Interpersonal relationships have significant impact on productivity among employees. Positive interpersonal relationships enhance cooperation among workers and lead to achievement of organisational goals in due time. More so, management does not spend time on resolving conflict when interpersonal relationships are positive and beneficial. Thus, this study, by exploring the roles of two possible determinants of interpersonal relationships (work environment and personality traits) provides insight into better management practice.
Consequently, in the presence of positive interpersonal relationships turnover intentions are reduced as employees feel they are part of one big family. Successful organisations have succeeded in retaining their best talents by giving a sense of belongingness to them.
Personality traits are individual factors which employers cannot change, per se. nevertheless, they can be used in determining placements for individuals in different segments of organisations. On the other hand, the work environment can be improved with the aim of fostering positive interpersonal relationships. This study highlights this points by investigating the roles played by work environment and personality.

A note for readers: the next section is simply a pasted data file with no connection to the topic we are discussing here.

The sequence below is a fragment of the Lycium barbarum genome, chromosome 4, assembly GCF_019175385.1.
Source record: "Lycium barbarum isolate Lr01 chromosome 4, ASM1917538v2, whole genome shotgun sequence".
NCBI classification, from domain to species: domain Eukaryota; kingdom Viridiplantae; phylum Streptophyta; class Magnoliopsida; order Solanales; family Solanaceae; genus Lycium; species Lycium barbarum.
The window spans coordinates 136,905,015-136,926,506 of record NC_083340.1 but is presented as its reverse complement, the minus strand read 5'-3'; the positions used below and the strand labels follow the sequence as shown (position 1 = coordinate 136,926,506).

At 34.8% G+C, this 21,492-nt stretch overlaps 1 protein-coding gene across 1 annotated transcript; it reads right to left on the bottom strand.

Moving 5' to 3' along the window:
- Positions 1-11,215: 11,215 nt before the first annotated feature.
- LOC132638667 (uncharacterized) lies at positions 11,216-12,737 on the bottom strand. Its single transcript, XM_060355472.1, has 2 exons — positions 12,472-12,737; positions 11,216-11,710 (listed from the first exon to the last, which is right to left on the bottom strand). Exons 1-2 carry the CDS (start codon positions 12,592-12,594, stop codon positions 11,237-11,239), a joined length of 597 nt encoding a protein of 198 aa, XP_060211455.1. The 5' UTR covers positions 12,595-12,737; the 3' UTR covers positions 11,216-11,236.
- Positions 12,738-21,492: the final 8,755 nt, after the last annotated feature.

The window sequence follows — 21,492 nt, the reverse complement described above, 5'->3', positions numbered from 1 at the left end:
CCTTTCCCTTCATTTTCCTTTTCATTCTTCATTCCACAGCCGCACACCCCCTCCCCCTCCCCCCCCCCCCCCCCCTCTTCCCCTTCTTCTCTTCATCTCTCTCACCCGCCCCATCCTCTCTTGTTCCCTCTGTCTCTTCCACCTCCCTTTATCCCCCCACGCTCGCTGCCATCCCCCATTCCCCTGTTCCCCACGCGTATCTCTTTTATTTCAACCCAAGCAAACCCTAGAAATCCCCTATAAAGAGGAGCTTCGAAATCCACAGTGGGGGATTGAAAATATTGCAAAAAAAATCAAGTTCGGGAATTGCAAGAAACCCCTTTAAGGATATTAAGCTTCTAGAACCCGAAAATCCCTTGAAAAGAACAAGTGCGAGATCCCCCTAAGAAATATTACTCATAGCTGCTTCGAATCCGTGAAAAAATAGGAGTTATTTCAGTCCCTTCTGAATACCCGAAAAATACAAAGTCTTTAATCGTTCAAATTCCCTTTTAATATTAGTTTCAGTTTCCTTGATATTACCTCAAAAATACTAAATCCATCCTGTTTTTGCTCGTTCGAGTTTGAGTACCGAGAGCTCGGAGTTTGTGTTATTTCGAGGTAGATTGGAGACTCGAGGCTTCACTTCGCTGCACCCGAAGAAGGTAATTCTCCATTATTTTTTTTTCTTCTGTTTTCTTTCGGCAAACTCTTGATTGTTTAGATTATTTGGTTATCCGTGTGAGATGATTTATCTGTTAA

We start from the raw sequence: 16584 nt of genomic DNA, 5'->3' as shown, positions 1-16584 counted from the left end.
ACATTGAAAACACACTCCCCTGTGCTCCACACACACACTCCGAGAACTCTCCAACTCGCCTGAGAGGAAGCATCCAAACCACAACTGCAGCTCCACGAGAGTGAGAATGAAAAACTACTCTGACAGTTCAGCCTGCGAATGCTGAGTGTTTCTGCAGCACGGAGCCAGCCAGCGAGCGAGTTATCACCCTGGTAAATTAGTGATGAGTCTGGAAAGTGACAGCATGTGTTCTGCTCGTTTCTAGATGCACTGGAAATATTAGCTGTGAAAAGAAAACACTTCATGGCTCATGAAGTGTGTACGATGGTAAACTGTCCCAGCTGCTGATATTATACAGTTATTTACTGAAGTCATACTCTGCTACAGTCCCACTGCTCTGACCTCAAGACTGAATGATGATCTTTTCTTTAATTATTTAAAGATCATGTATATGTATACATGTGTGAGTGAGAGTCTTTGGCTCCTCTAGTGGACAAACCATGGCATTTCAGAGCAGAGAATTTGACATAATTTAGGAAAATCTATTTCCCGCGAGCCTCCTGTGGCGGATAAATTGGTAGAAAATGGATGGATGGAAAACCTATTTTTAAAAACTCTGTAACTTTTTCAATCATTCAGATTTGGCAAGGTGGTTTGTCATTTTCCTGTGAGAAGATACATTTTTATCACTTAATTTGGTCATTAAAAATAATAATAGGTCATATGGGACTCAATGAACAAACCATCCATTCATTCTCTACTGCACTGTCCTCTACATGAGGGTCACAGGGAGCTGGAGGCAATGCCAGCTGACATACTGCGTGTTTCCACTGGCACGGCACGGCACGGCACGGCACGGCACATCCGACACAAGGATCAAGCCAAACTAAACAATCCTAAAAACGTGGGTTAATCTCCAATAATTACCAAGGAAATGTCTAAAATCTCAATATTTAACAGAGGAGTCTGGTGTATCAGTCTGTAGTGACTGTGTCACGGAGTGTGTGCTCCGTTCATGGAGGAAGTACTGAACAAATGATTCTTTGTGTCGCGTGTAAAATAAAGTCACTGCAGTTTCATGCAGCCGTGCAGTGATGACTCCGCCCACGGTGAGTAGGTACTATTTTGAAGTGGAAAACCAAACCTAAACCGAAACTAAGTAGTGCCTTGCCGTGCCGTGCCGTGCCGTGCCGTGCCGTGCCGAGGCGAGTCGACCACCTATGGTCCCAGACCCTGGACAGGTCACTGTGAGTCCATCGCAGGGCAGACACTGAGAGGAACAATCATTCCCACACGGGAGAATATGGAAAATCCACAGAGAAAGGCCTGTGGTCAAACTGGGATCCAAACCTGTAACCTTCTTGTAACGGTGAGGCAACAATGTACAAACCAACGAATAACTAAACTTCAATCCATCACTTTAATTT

1.6 Operational Definition Of Terms
Interpersonal relationship: refers to patterns of interaction with specific partners such as fellow employees over time.
Work Environment: In the context of this study, refers to the psychosocial aspects of the office as perceived by the employee.
Extraversion: this refers to high energy and activity level, dominance, sociability, expressiveness, and positive emotions as measured by the Big Five Inventory by John, Donahue & Kentle (1991).
Agreeableness: refers to prosocial orientation, altruism, tender mindedness, trust, and modesty as measured by the Big Five Inventory by John, Donahue & Kentle (1991).
Conscientiousness: refers to impulse control, task orientation, goal directedness as measured by the Big Five Inventory by John, Donahue & Kentle (1991).
Neuroticism: refers to anxiety, sadness, irritability, and nervous tension as measured by the Big Five Inventory by John, Donahue & Kentle (1991).
Openness: refers to the depth and complexity of an individual’s mental and experiential life as measured by the Big Five Inventory by John, Donahue & Kentle (1991).
1.7 Literature Review
1.7.1 Theoretical review
Employee Interpersonal Relationships